Capacitive touch and touch screen
A touch more sensitive
We are familiar with switches, push buttons, keyboards, knobs and slider controls. It started in consumer products like mobile phones and MP3 players but has moved into all kind of devices now. We talk about touch sensors. Simple electrodes underneath the housing replace mechanical input devices with moving elements. The shape and layout of these sensor electrodes can be designed in a very flexible way, leading to appealing, modern product designs with enhanced usability. A wide range of elements can be implemented with touch sensor electrodes: simple buttons and keyboards, linear or circular sliders, transparent touch elements on displays or even buttons on wooden surfaces. As the sensor electrodes are placed inside the device, no openings are required. The housing is more robust and cost-effective and ideally suited for rough environments where dust and moisture could creep into the device. Especially for medical applications or devices used in clean environments such as the food industry, capacitive touch control enables hygienic casings.
Turning mechanics into electricity
Piezoelectric elements are used in transducers for a vast number of different applications. Piezoelectric materials generate an electrical charge in response to mechanical movement, or vice versa. The word piezo comes from the Greek word piezein, meaning to press or squeeze. Piezo-electricity refers to the generation of electricity or of electric polarity in dielectric crystals when subjected to mechanical stress and conversely, the generation of stress in such crystals in response to an applied voltage. In 1880, the Curie brothers found that quartz changed its dimensions when subjected to an electrical field and generated electrical charge when pressure was applied. Since that time, researchers have found piezoelectric properties in hundreds of ceramic and plastic materials. The basic theory behind piezo-electricity is based on the electrical dipole. At the molecular level, the structure of piezoelectric material is typically an ionic bonded crystal. At rest, the dipoles formed by the positive and negative ions cancel each other out due to the symmetry of the crystal structure, and an electric field is not observed. When stressed, the crystal deforms, symmetry is lost, and a net dipole moment is created. This dipole moment forms an electric field across the crystal. In this manner, the materials generate an electrical charge that is proportional to the pressure applied. If a reciprocating force is applied, an a.c. voltage is seen across the terminals of the device. Piezoelectric sensors are not suited for static or d.c. applications because the electrical charge produced decays with time due to the internal impedance of the sensor and the input impedance of the signal conditioning circuits. However, they are well-suited for dynamic or a.c. applications. A piezoelectric sensor is modelled as a charge source with a shunt capacitor and resistor, or as a voltage source with a series capacitor and resistor.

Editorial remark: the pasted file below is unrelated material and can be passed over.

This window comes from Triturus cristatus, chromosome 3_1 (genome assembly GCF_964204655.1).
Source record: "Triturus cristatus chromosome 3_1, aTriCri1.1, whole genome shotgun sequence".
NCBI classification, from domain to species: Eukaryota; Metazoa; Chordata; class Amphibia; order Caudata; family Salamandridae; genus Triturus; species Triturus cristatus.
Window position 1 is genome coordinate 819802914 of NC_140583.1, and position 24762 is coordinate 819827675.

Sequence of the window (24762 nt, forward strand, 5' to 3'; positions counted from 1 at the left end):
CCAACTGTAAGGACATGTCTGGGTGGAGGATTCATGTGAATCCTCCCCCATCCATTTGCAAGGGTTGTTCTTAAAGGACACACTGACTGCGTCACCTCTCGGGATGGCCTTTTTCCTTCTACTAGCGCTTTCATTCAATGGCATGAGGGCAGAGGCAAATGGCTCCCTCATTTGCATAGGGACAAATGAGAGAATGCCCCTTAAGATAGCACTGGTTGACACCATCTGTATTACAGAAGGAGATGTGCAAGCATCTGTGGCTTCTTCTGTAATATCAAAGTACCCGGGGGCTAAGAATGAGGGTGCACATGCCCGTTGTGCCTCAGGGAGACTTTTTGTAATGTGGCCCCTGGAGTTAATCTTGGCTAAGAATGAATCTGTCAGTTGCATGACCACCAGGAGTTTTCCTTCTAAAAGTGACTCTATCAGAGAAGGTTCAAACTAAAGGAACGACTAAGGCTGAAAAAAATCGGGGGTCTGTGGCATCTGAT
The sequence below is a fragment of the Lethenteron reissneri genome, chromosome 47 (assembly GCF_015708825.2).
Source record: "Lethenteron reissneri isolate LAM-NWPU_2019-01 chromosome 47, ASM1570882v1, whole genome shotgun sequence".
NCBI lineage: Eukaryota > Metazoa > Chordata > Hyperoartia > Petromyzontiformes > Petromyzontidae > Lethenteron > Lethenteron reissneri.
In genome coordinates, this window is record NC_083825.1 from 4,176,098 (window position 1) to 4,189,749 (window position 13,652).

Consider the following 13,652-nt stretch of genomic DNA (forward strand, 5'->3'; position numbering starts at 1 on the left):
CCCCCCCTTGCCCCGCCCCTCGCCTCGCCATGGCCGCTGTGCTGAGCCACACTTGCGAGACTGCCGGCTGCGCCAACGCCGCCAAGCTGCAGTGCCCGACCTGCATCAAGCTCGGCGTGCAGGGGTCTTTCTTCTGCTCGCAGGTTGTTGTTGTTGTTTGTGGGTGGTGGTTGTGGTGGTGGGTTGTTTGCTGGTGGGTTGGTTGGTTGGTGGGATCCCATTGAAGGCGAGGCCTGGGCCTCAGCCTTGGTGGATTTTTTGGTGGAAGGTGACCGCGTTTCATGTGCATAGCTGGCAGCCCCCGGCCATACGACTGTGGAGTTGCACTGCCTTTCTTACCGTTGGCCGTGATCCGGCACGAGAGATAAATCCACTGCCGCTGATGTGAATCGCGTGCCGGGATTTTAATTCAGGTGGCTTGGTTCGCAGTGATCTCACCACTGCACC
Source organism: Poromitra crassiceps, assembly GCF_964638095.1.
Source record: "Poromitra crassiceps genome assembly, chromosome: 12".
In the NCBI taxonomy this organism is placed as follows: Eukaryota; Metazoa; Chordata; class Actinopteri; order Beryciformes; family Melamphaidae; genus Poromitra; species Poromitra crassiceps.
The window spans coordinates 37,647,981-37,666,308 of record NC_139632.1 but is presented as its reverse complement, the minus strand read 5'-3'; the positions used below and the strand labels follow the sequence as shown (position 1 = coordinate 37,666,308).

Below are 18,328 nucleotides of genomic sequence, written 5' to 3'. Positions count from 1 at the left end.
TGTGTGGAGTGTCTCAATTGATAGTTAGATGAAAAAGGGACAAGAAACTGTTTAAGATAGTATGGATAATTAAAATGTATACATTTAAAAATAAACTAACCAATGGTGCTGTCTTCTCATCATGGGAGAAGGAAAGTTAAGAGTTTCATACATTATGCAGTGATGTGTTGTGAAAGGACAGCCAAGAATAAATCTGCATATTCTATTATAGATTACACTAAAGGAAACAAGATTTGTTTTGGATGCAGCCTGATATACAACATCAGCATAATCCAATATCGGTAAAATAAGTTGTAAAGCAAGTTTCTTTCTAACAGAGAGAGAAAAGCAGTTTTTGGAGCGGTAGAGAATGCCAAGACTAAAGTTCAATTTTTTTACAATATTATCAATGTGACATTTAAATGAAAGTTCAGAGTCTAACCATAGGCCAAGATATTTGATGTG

For more robust and reliable applications
An inductive button uses the motion of the button's actuation to induce a current in a circuit rather than physically connecting two circuits. This type of button has the advantage of a more robust and reliable operational mechanism, which can separate the working environment from the electronics. The technology of inductive sensing has been around for decades. It’s utilised extensively in industrial automation as a means for counting gear teeth or accurately measuring distance to a metal surface without contact. Inductive Sensing is a contactless, magnet-free short-range sensing technology that provides a low-cost, high-resolution sensing solution of conductive targets even in the presence of dust, dirt, oil, and moisture. Perfect for hostile environments and industrial applications this highly reliable sensing technology utilises coils and springs as inductive sensors creating an ultra-low cost system solution allowing precision measurements of linear/angular position, displacement, motion, compression, vibration, metal composition, and much more.